Beautiful certificate from the Anaconda Gold Mining Company
issued in 1892. This historic document has an ornate border around it with a vignette of the company name. This item has the original signatures of the Company's President, David Halliday Moffat and Secretary, and is over 123 years old. Punch cancelled with clean signature.
David Halliday Moffat (July 22, 1839 – March 18, 1911) was an American financier and industrialist.
Moffat was one of Denver's most important financiers and industrialists in late 19th and early 20th century Colorado, and he was responsible for the development of the Middle Park area. He served as president, treasurer and as a board member of railroads, banks and city government posts. Over the years he had claims to over one hundred Colorado mines and nine railroads. Moffat died on March 18, 1911 in New York City at the age of seventy three. Some had said[who?] that he had vainly spent fourteen million dollars on the dream of a railroad directly west from Denver. The Denver and Salt Lake Railway had cost him $75,000 a mile, and Rollins Pass had cost him the rest of his fortune. He was in New York city trying to raise more money, and was stopped by what would later be learned was the doing of E. H. Harriman and George Jay Gould I. He was one of the greatest threats they had faced in years. Although Moffat was looked at[who?] the time as a vain dreamer, he would later be viewed by many as ahead of his time. His legacy would leave Denver and Rio Grande Western Railroad and later Union Pacific Railroad with a railroad that would outlast most other rail lines in Colorado. He would have Moffat Tunnel and Moffat County, Colorado named after him.
The Anaconda Gold Mining Company.
Incorporated June 21, 1892.
D. H. Moffat President Directors
David Rubidge Vice-President
R. H. Reid Secretary
G. E. Ross-Lewin Treasurer
Eben Smith. Thos. Keely.
D. L. Webb.
Main Office—827 Exchange building, Denver, Colorado.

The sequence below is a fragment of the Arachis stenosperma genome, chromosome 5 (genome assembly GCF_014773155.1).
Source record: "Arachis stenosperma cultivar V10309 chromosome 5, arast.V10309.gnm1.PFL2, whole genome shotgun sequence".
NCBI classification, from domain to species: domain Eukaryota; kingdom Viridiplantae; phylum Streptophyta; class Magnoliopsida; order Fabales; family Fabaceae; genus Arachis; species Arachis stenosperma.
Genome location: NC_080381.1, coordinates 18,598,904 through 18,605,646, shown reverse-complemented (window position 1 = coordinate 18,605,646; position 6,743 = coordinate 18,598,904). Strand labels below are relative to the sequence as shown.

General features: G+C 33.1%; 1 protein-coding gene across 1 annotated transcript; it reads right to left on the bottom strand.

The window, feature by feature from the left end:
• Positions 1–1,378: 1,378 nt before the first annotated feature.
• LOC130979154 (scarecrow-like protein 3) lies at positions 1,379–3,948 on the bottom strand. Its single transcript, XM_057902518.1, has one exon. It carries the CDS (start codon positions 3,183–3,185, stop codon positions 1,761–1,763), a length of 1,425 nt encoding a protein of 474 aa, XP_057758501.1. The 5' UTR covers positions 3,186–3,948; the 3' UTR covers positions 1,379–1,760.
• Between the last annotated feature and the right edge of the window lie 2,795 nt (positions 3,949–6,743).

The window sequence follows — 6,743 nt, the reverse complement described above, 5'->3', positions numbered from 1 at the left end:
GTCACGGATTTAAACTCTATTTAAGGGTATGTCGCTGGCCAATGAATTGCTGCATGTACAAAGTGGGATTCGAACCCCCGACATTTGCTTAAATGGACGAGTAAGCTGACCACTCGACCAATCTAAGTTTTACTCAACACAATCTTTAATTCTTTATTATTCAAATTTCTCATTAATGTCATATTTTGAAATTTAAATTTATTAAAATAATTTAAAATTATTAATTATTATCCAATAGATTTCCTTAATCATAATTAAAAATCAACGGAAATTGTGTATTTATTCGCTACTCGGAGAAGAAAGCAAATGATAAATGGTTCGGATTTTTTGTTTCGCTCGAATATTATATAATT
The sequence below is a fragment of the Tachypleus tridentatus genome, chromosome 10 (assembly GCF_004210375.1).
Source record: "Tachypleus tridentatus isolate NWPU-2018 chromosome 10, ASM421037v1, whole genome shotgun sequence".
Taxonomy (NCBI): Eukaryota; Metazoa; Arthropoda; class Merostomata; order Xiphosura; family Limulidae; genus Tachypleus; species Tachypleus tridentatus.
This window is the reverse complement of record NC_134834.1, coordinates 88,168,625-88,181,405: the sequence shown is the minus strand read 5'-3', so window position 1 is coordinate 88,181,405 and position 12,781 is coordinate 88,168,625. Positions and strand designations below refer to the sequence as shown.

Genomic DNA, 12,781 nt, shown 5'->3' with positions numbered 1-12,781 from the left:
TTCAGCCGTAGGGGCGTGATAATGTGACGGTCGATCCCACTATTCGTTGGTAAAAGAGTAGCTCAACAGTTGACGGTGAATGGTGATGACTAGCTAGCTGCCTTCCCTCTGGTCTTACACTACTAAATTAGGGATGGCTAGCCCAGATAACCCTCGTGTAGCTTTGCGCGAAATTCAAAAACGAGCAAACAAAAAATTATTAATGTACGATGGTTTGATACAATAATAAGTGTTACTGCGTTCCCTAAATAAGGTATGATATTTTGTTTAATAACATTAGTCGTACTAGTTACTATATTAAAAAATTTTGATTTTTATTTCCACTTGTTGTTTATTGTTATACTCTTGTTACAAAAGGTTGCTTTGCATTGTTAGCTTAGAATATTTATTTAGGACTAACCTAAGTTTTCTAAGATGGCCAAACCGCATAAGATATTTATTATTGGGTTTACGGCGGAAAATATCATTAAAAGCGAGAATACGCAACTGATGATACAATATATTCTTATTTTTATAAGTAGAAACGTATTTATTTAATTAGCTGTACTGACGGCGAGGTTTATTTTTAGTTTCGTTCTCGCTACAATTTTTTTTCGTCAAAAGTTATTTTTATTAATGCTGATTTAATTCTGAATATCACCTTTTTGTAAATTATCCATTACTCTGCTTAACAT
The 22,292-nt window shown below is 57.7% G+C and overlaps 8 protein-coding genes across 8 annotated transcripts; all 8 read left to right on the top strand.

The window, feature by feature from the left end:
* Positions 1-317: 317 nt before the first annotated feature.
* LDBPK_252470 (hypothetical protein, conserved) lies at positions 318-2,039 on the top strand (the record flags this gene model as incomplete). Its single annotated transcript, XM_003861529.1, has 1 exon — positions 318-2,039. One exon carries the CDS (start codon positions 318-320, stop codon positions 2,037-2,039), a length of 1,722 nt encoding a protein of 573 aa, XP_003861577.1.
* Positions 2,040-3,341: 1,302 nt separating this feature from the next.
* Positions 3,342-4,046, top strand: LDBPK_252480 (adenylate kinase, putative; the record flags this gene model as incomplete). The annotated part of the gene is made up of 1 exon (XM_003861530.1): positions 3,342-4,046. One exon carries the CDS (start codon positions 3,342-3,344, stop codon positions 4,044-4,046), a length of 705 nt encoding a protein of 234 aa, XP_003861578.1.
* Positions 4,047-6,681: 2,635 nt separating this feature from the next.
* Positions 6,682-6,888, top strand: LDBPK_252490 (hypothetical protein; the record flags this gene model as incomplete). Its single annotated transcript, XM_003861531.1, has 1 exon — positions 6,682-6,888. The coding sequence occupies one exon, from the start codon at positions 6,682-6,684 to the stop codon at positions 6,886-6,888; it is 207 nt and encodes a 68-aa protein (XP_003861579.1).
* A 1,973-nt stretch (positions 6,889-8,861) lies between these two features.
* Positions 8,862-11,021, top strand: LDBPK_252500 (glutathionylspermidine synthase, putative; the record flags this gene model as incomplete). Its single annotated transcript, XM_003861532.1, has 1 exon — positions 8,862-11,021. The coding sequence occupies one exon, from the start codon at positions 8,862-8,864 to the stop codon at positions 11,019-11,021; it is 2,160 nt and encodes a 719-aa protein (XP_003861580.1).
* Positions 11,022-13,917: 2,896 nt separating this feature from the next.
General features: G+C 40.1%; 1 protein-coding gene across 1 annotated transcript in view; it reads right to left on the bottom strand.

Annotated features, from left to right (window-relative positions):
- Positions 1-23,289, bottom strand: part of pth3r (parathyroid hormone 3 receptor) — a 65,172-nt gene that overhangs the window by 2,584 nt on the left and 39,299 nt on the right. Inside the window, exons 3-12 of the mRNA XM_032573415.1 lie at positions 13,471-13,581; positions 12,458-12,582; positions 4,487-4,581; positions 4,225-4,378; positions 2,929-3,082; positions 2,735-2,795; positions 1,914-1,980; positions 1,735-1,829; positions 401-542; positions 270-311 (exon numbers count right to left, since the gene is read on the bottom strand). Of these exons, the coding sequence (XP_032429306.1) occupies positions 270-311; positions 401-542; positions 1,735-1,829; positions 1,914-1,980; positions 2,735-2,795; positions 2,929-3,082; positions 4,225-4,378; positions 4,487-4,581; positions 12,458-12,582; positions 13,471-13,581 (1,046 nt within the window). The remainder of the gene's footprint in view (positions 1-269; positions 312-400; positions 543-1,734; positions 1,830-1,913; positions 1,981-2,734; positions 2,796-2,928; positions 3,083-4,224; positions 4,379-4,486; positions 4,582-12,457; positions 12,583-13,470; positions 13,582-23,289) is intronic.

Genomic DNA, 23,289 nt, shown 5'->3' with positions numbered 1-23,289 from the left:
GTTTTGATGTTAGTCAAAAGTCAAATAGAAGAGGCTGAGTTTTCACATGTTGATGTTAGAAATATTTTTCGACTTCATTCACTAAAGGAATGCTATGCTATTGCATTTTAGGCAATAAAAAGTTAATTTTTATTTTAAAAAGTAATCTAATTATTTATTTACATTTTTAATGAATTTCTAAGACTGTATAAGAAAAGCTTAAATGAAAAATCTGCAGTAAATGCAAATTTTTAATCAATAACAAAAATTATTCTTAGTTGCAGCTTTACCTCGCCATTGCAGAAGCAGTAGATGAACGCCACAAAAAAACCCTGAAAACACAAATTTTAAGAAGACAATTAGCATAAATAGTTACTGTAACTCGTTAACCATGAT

1,000,000 shares. Par value $5.00. Capitalization
In treasury January 1, 1900, 15,000 shares; in treasury January 1, 1900, $505.30 cash.
Owns the Lone Star, Lone Star No. 2, Lone Star No. 3, Rustler, Property Puffer, Anaconda, Grover Cleveland, Superior, Excelsior, Great View. Hub, Little Mack, Free Milling, Sarah B., Napoleon, Kittle M., No Name, Oro Pino and Ivy Wild, containing 150 acres, in the N. W. 1-4 of section 19, on Gold hill. Patented.
The equipment on the property is complete. This company reports Development on January 1, 1900, that there is opened up on this property 31,483 feet of tunnels, drifts and winzes; in its last report it claims ore sales during 1899 of 9,325.58 tons of mill ore of average net value of $7.35 per ton, making $58,598.33, and 21.37 tons smelter ore, average value $112.86, making $2,411.00, or total of $71,010.24.
Production to January 1, 1900, $1,001,476.82. Production
Highest price for stock during 1899, 59 cents; lowest price for stock during 1899, 43 cents.
In May, 1900, an effort was made to voluntarily assess every stockholder at the rate of 15 cents per share to liquidate an indebtedness on the property of about $112,000, and to provide funds for further operations. The stockholders failed to respond, and as this Manual goes to press (June) a reorganization is being perfected by Mr. J. T. Milliken and associates, who have assumed the liabilities.
History from The Official Manual of the Cripple Creek District, Colorado, U. S. A., Encyberpedia and
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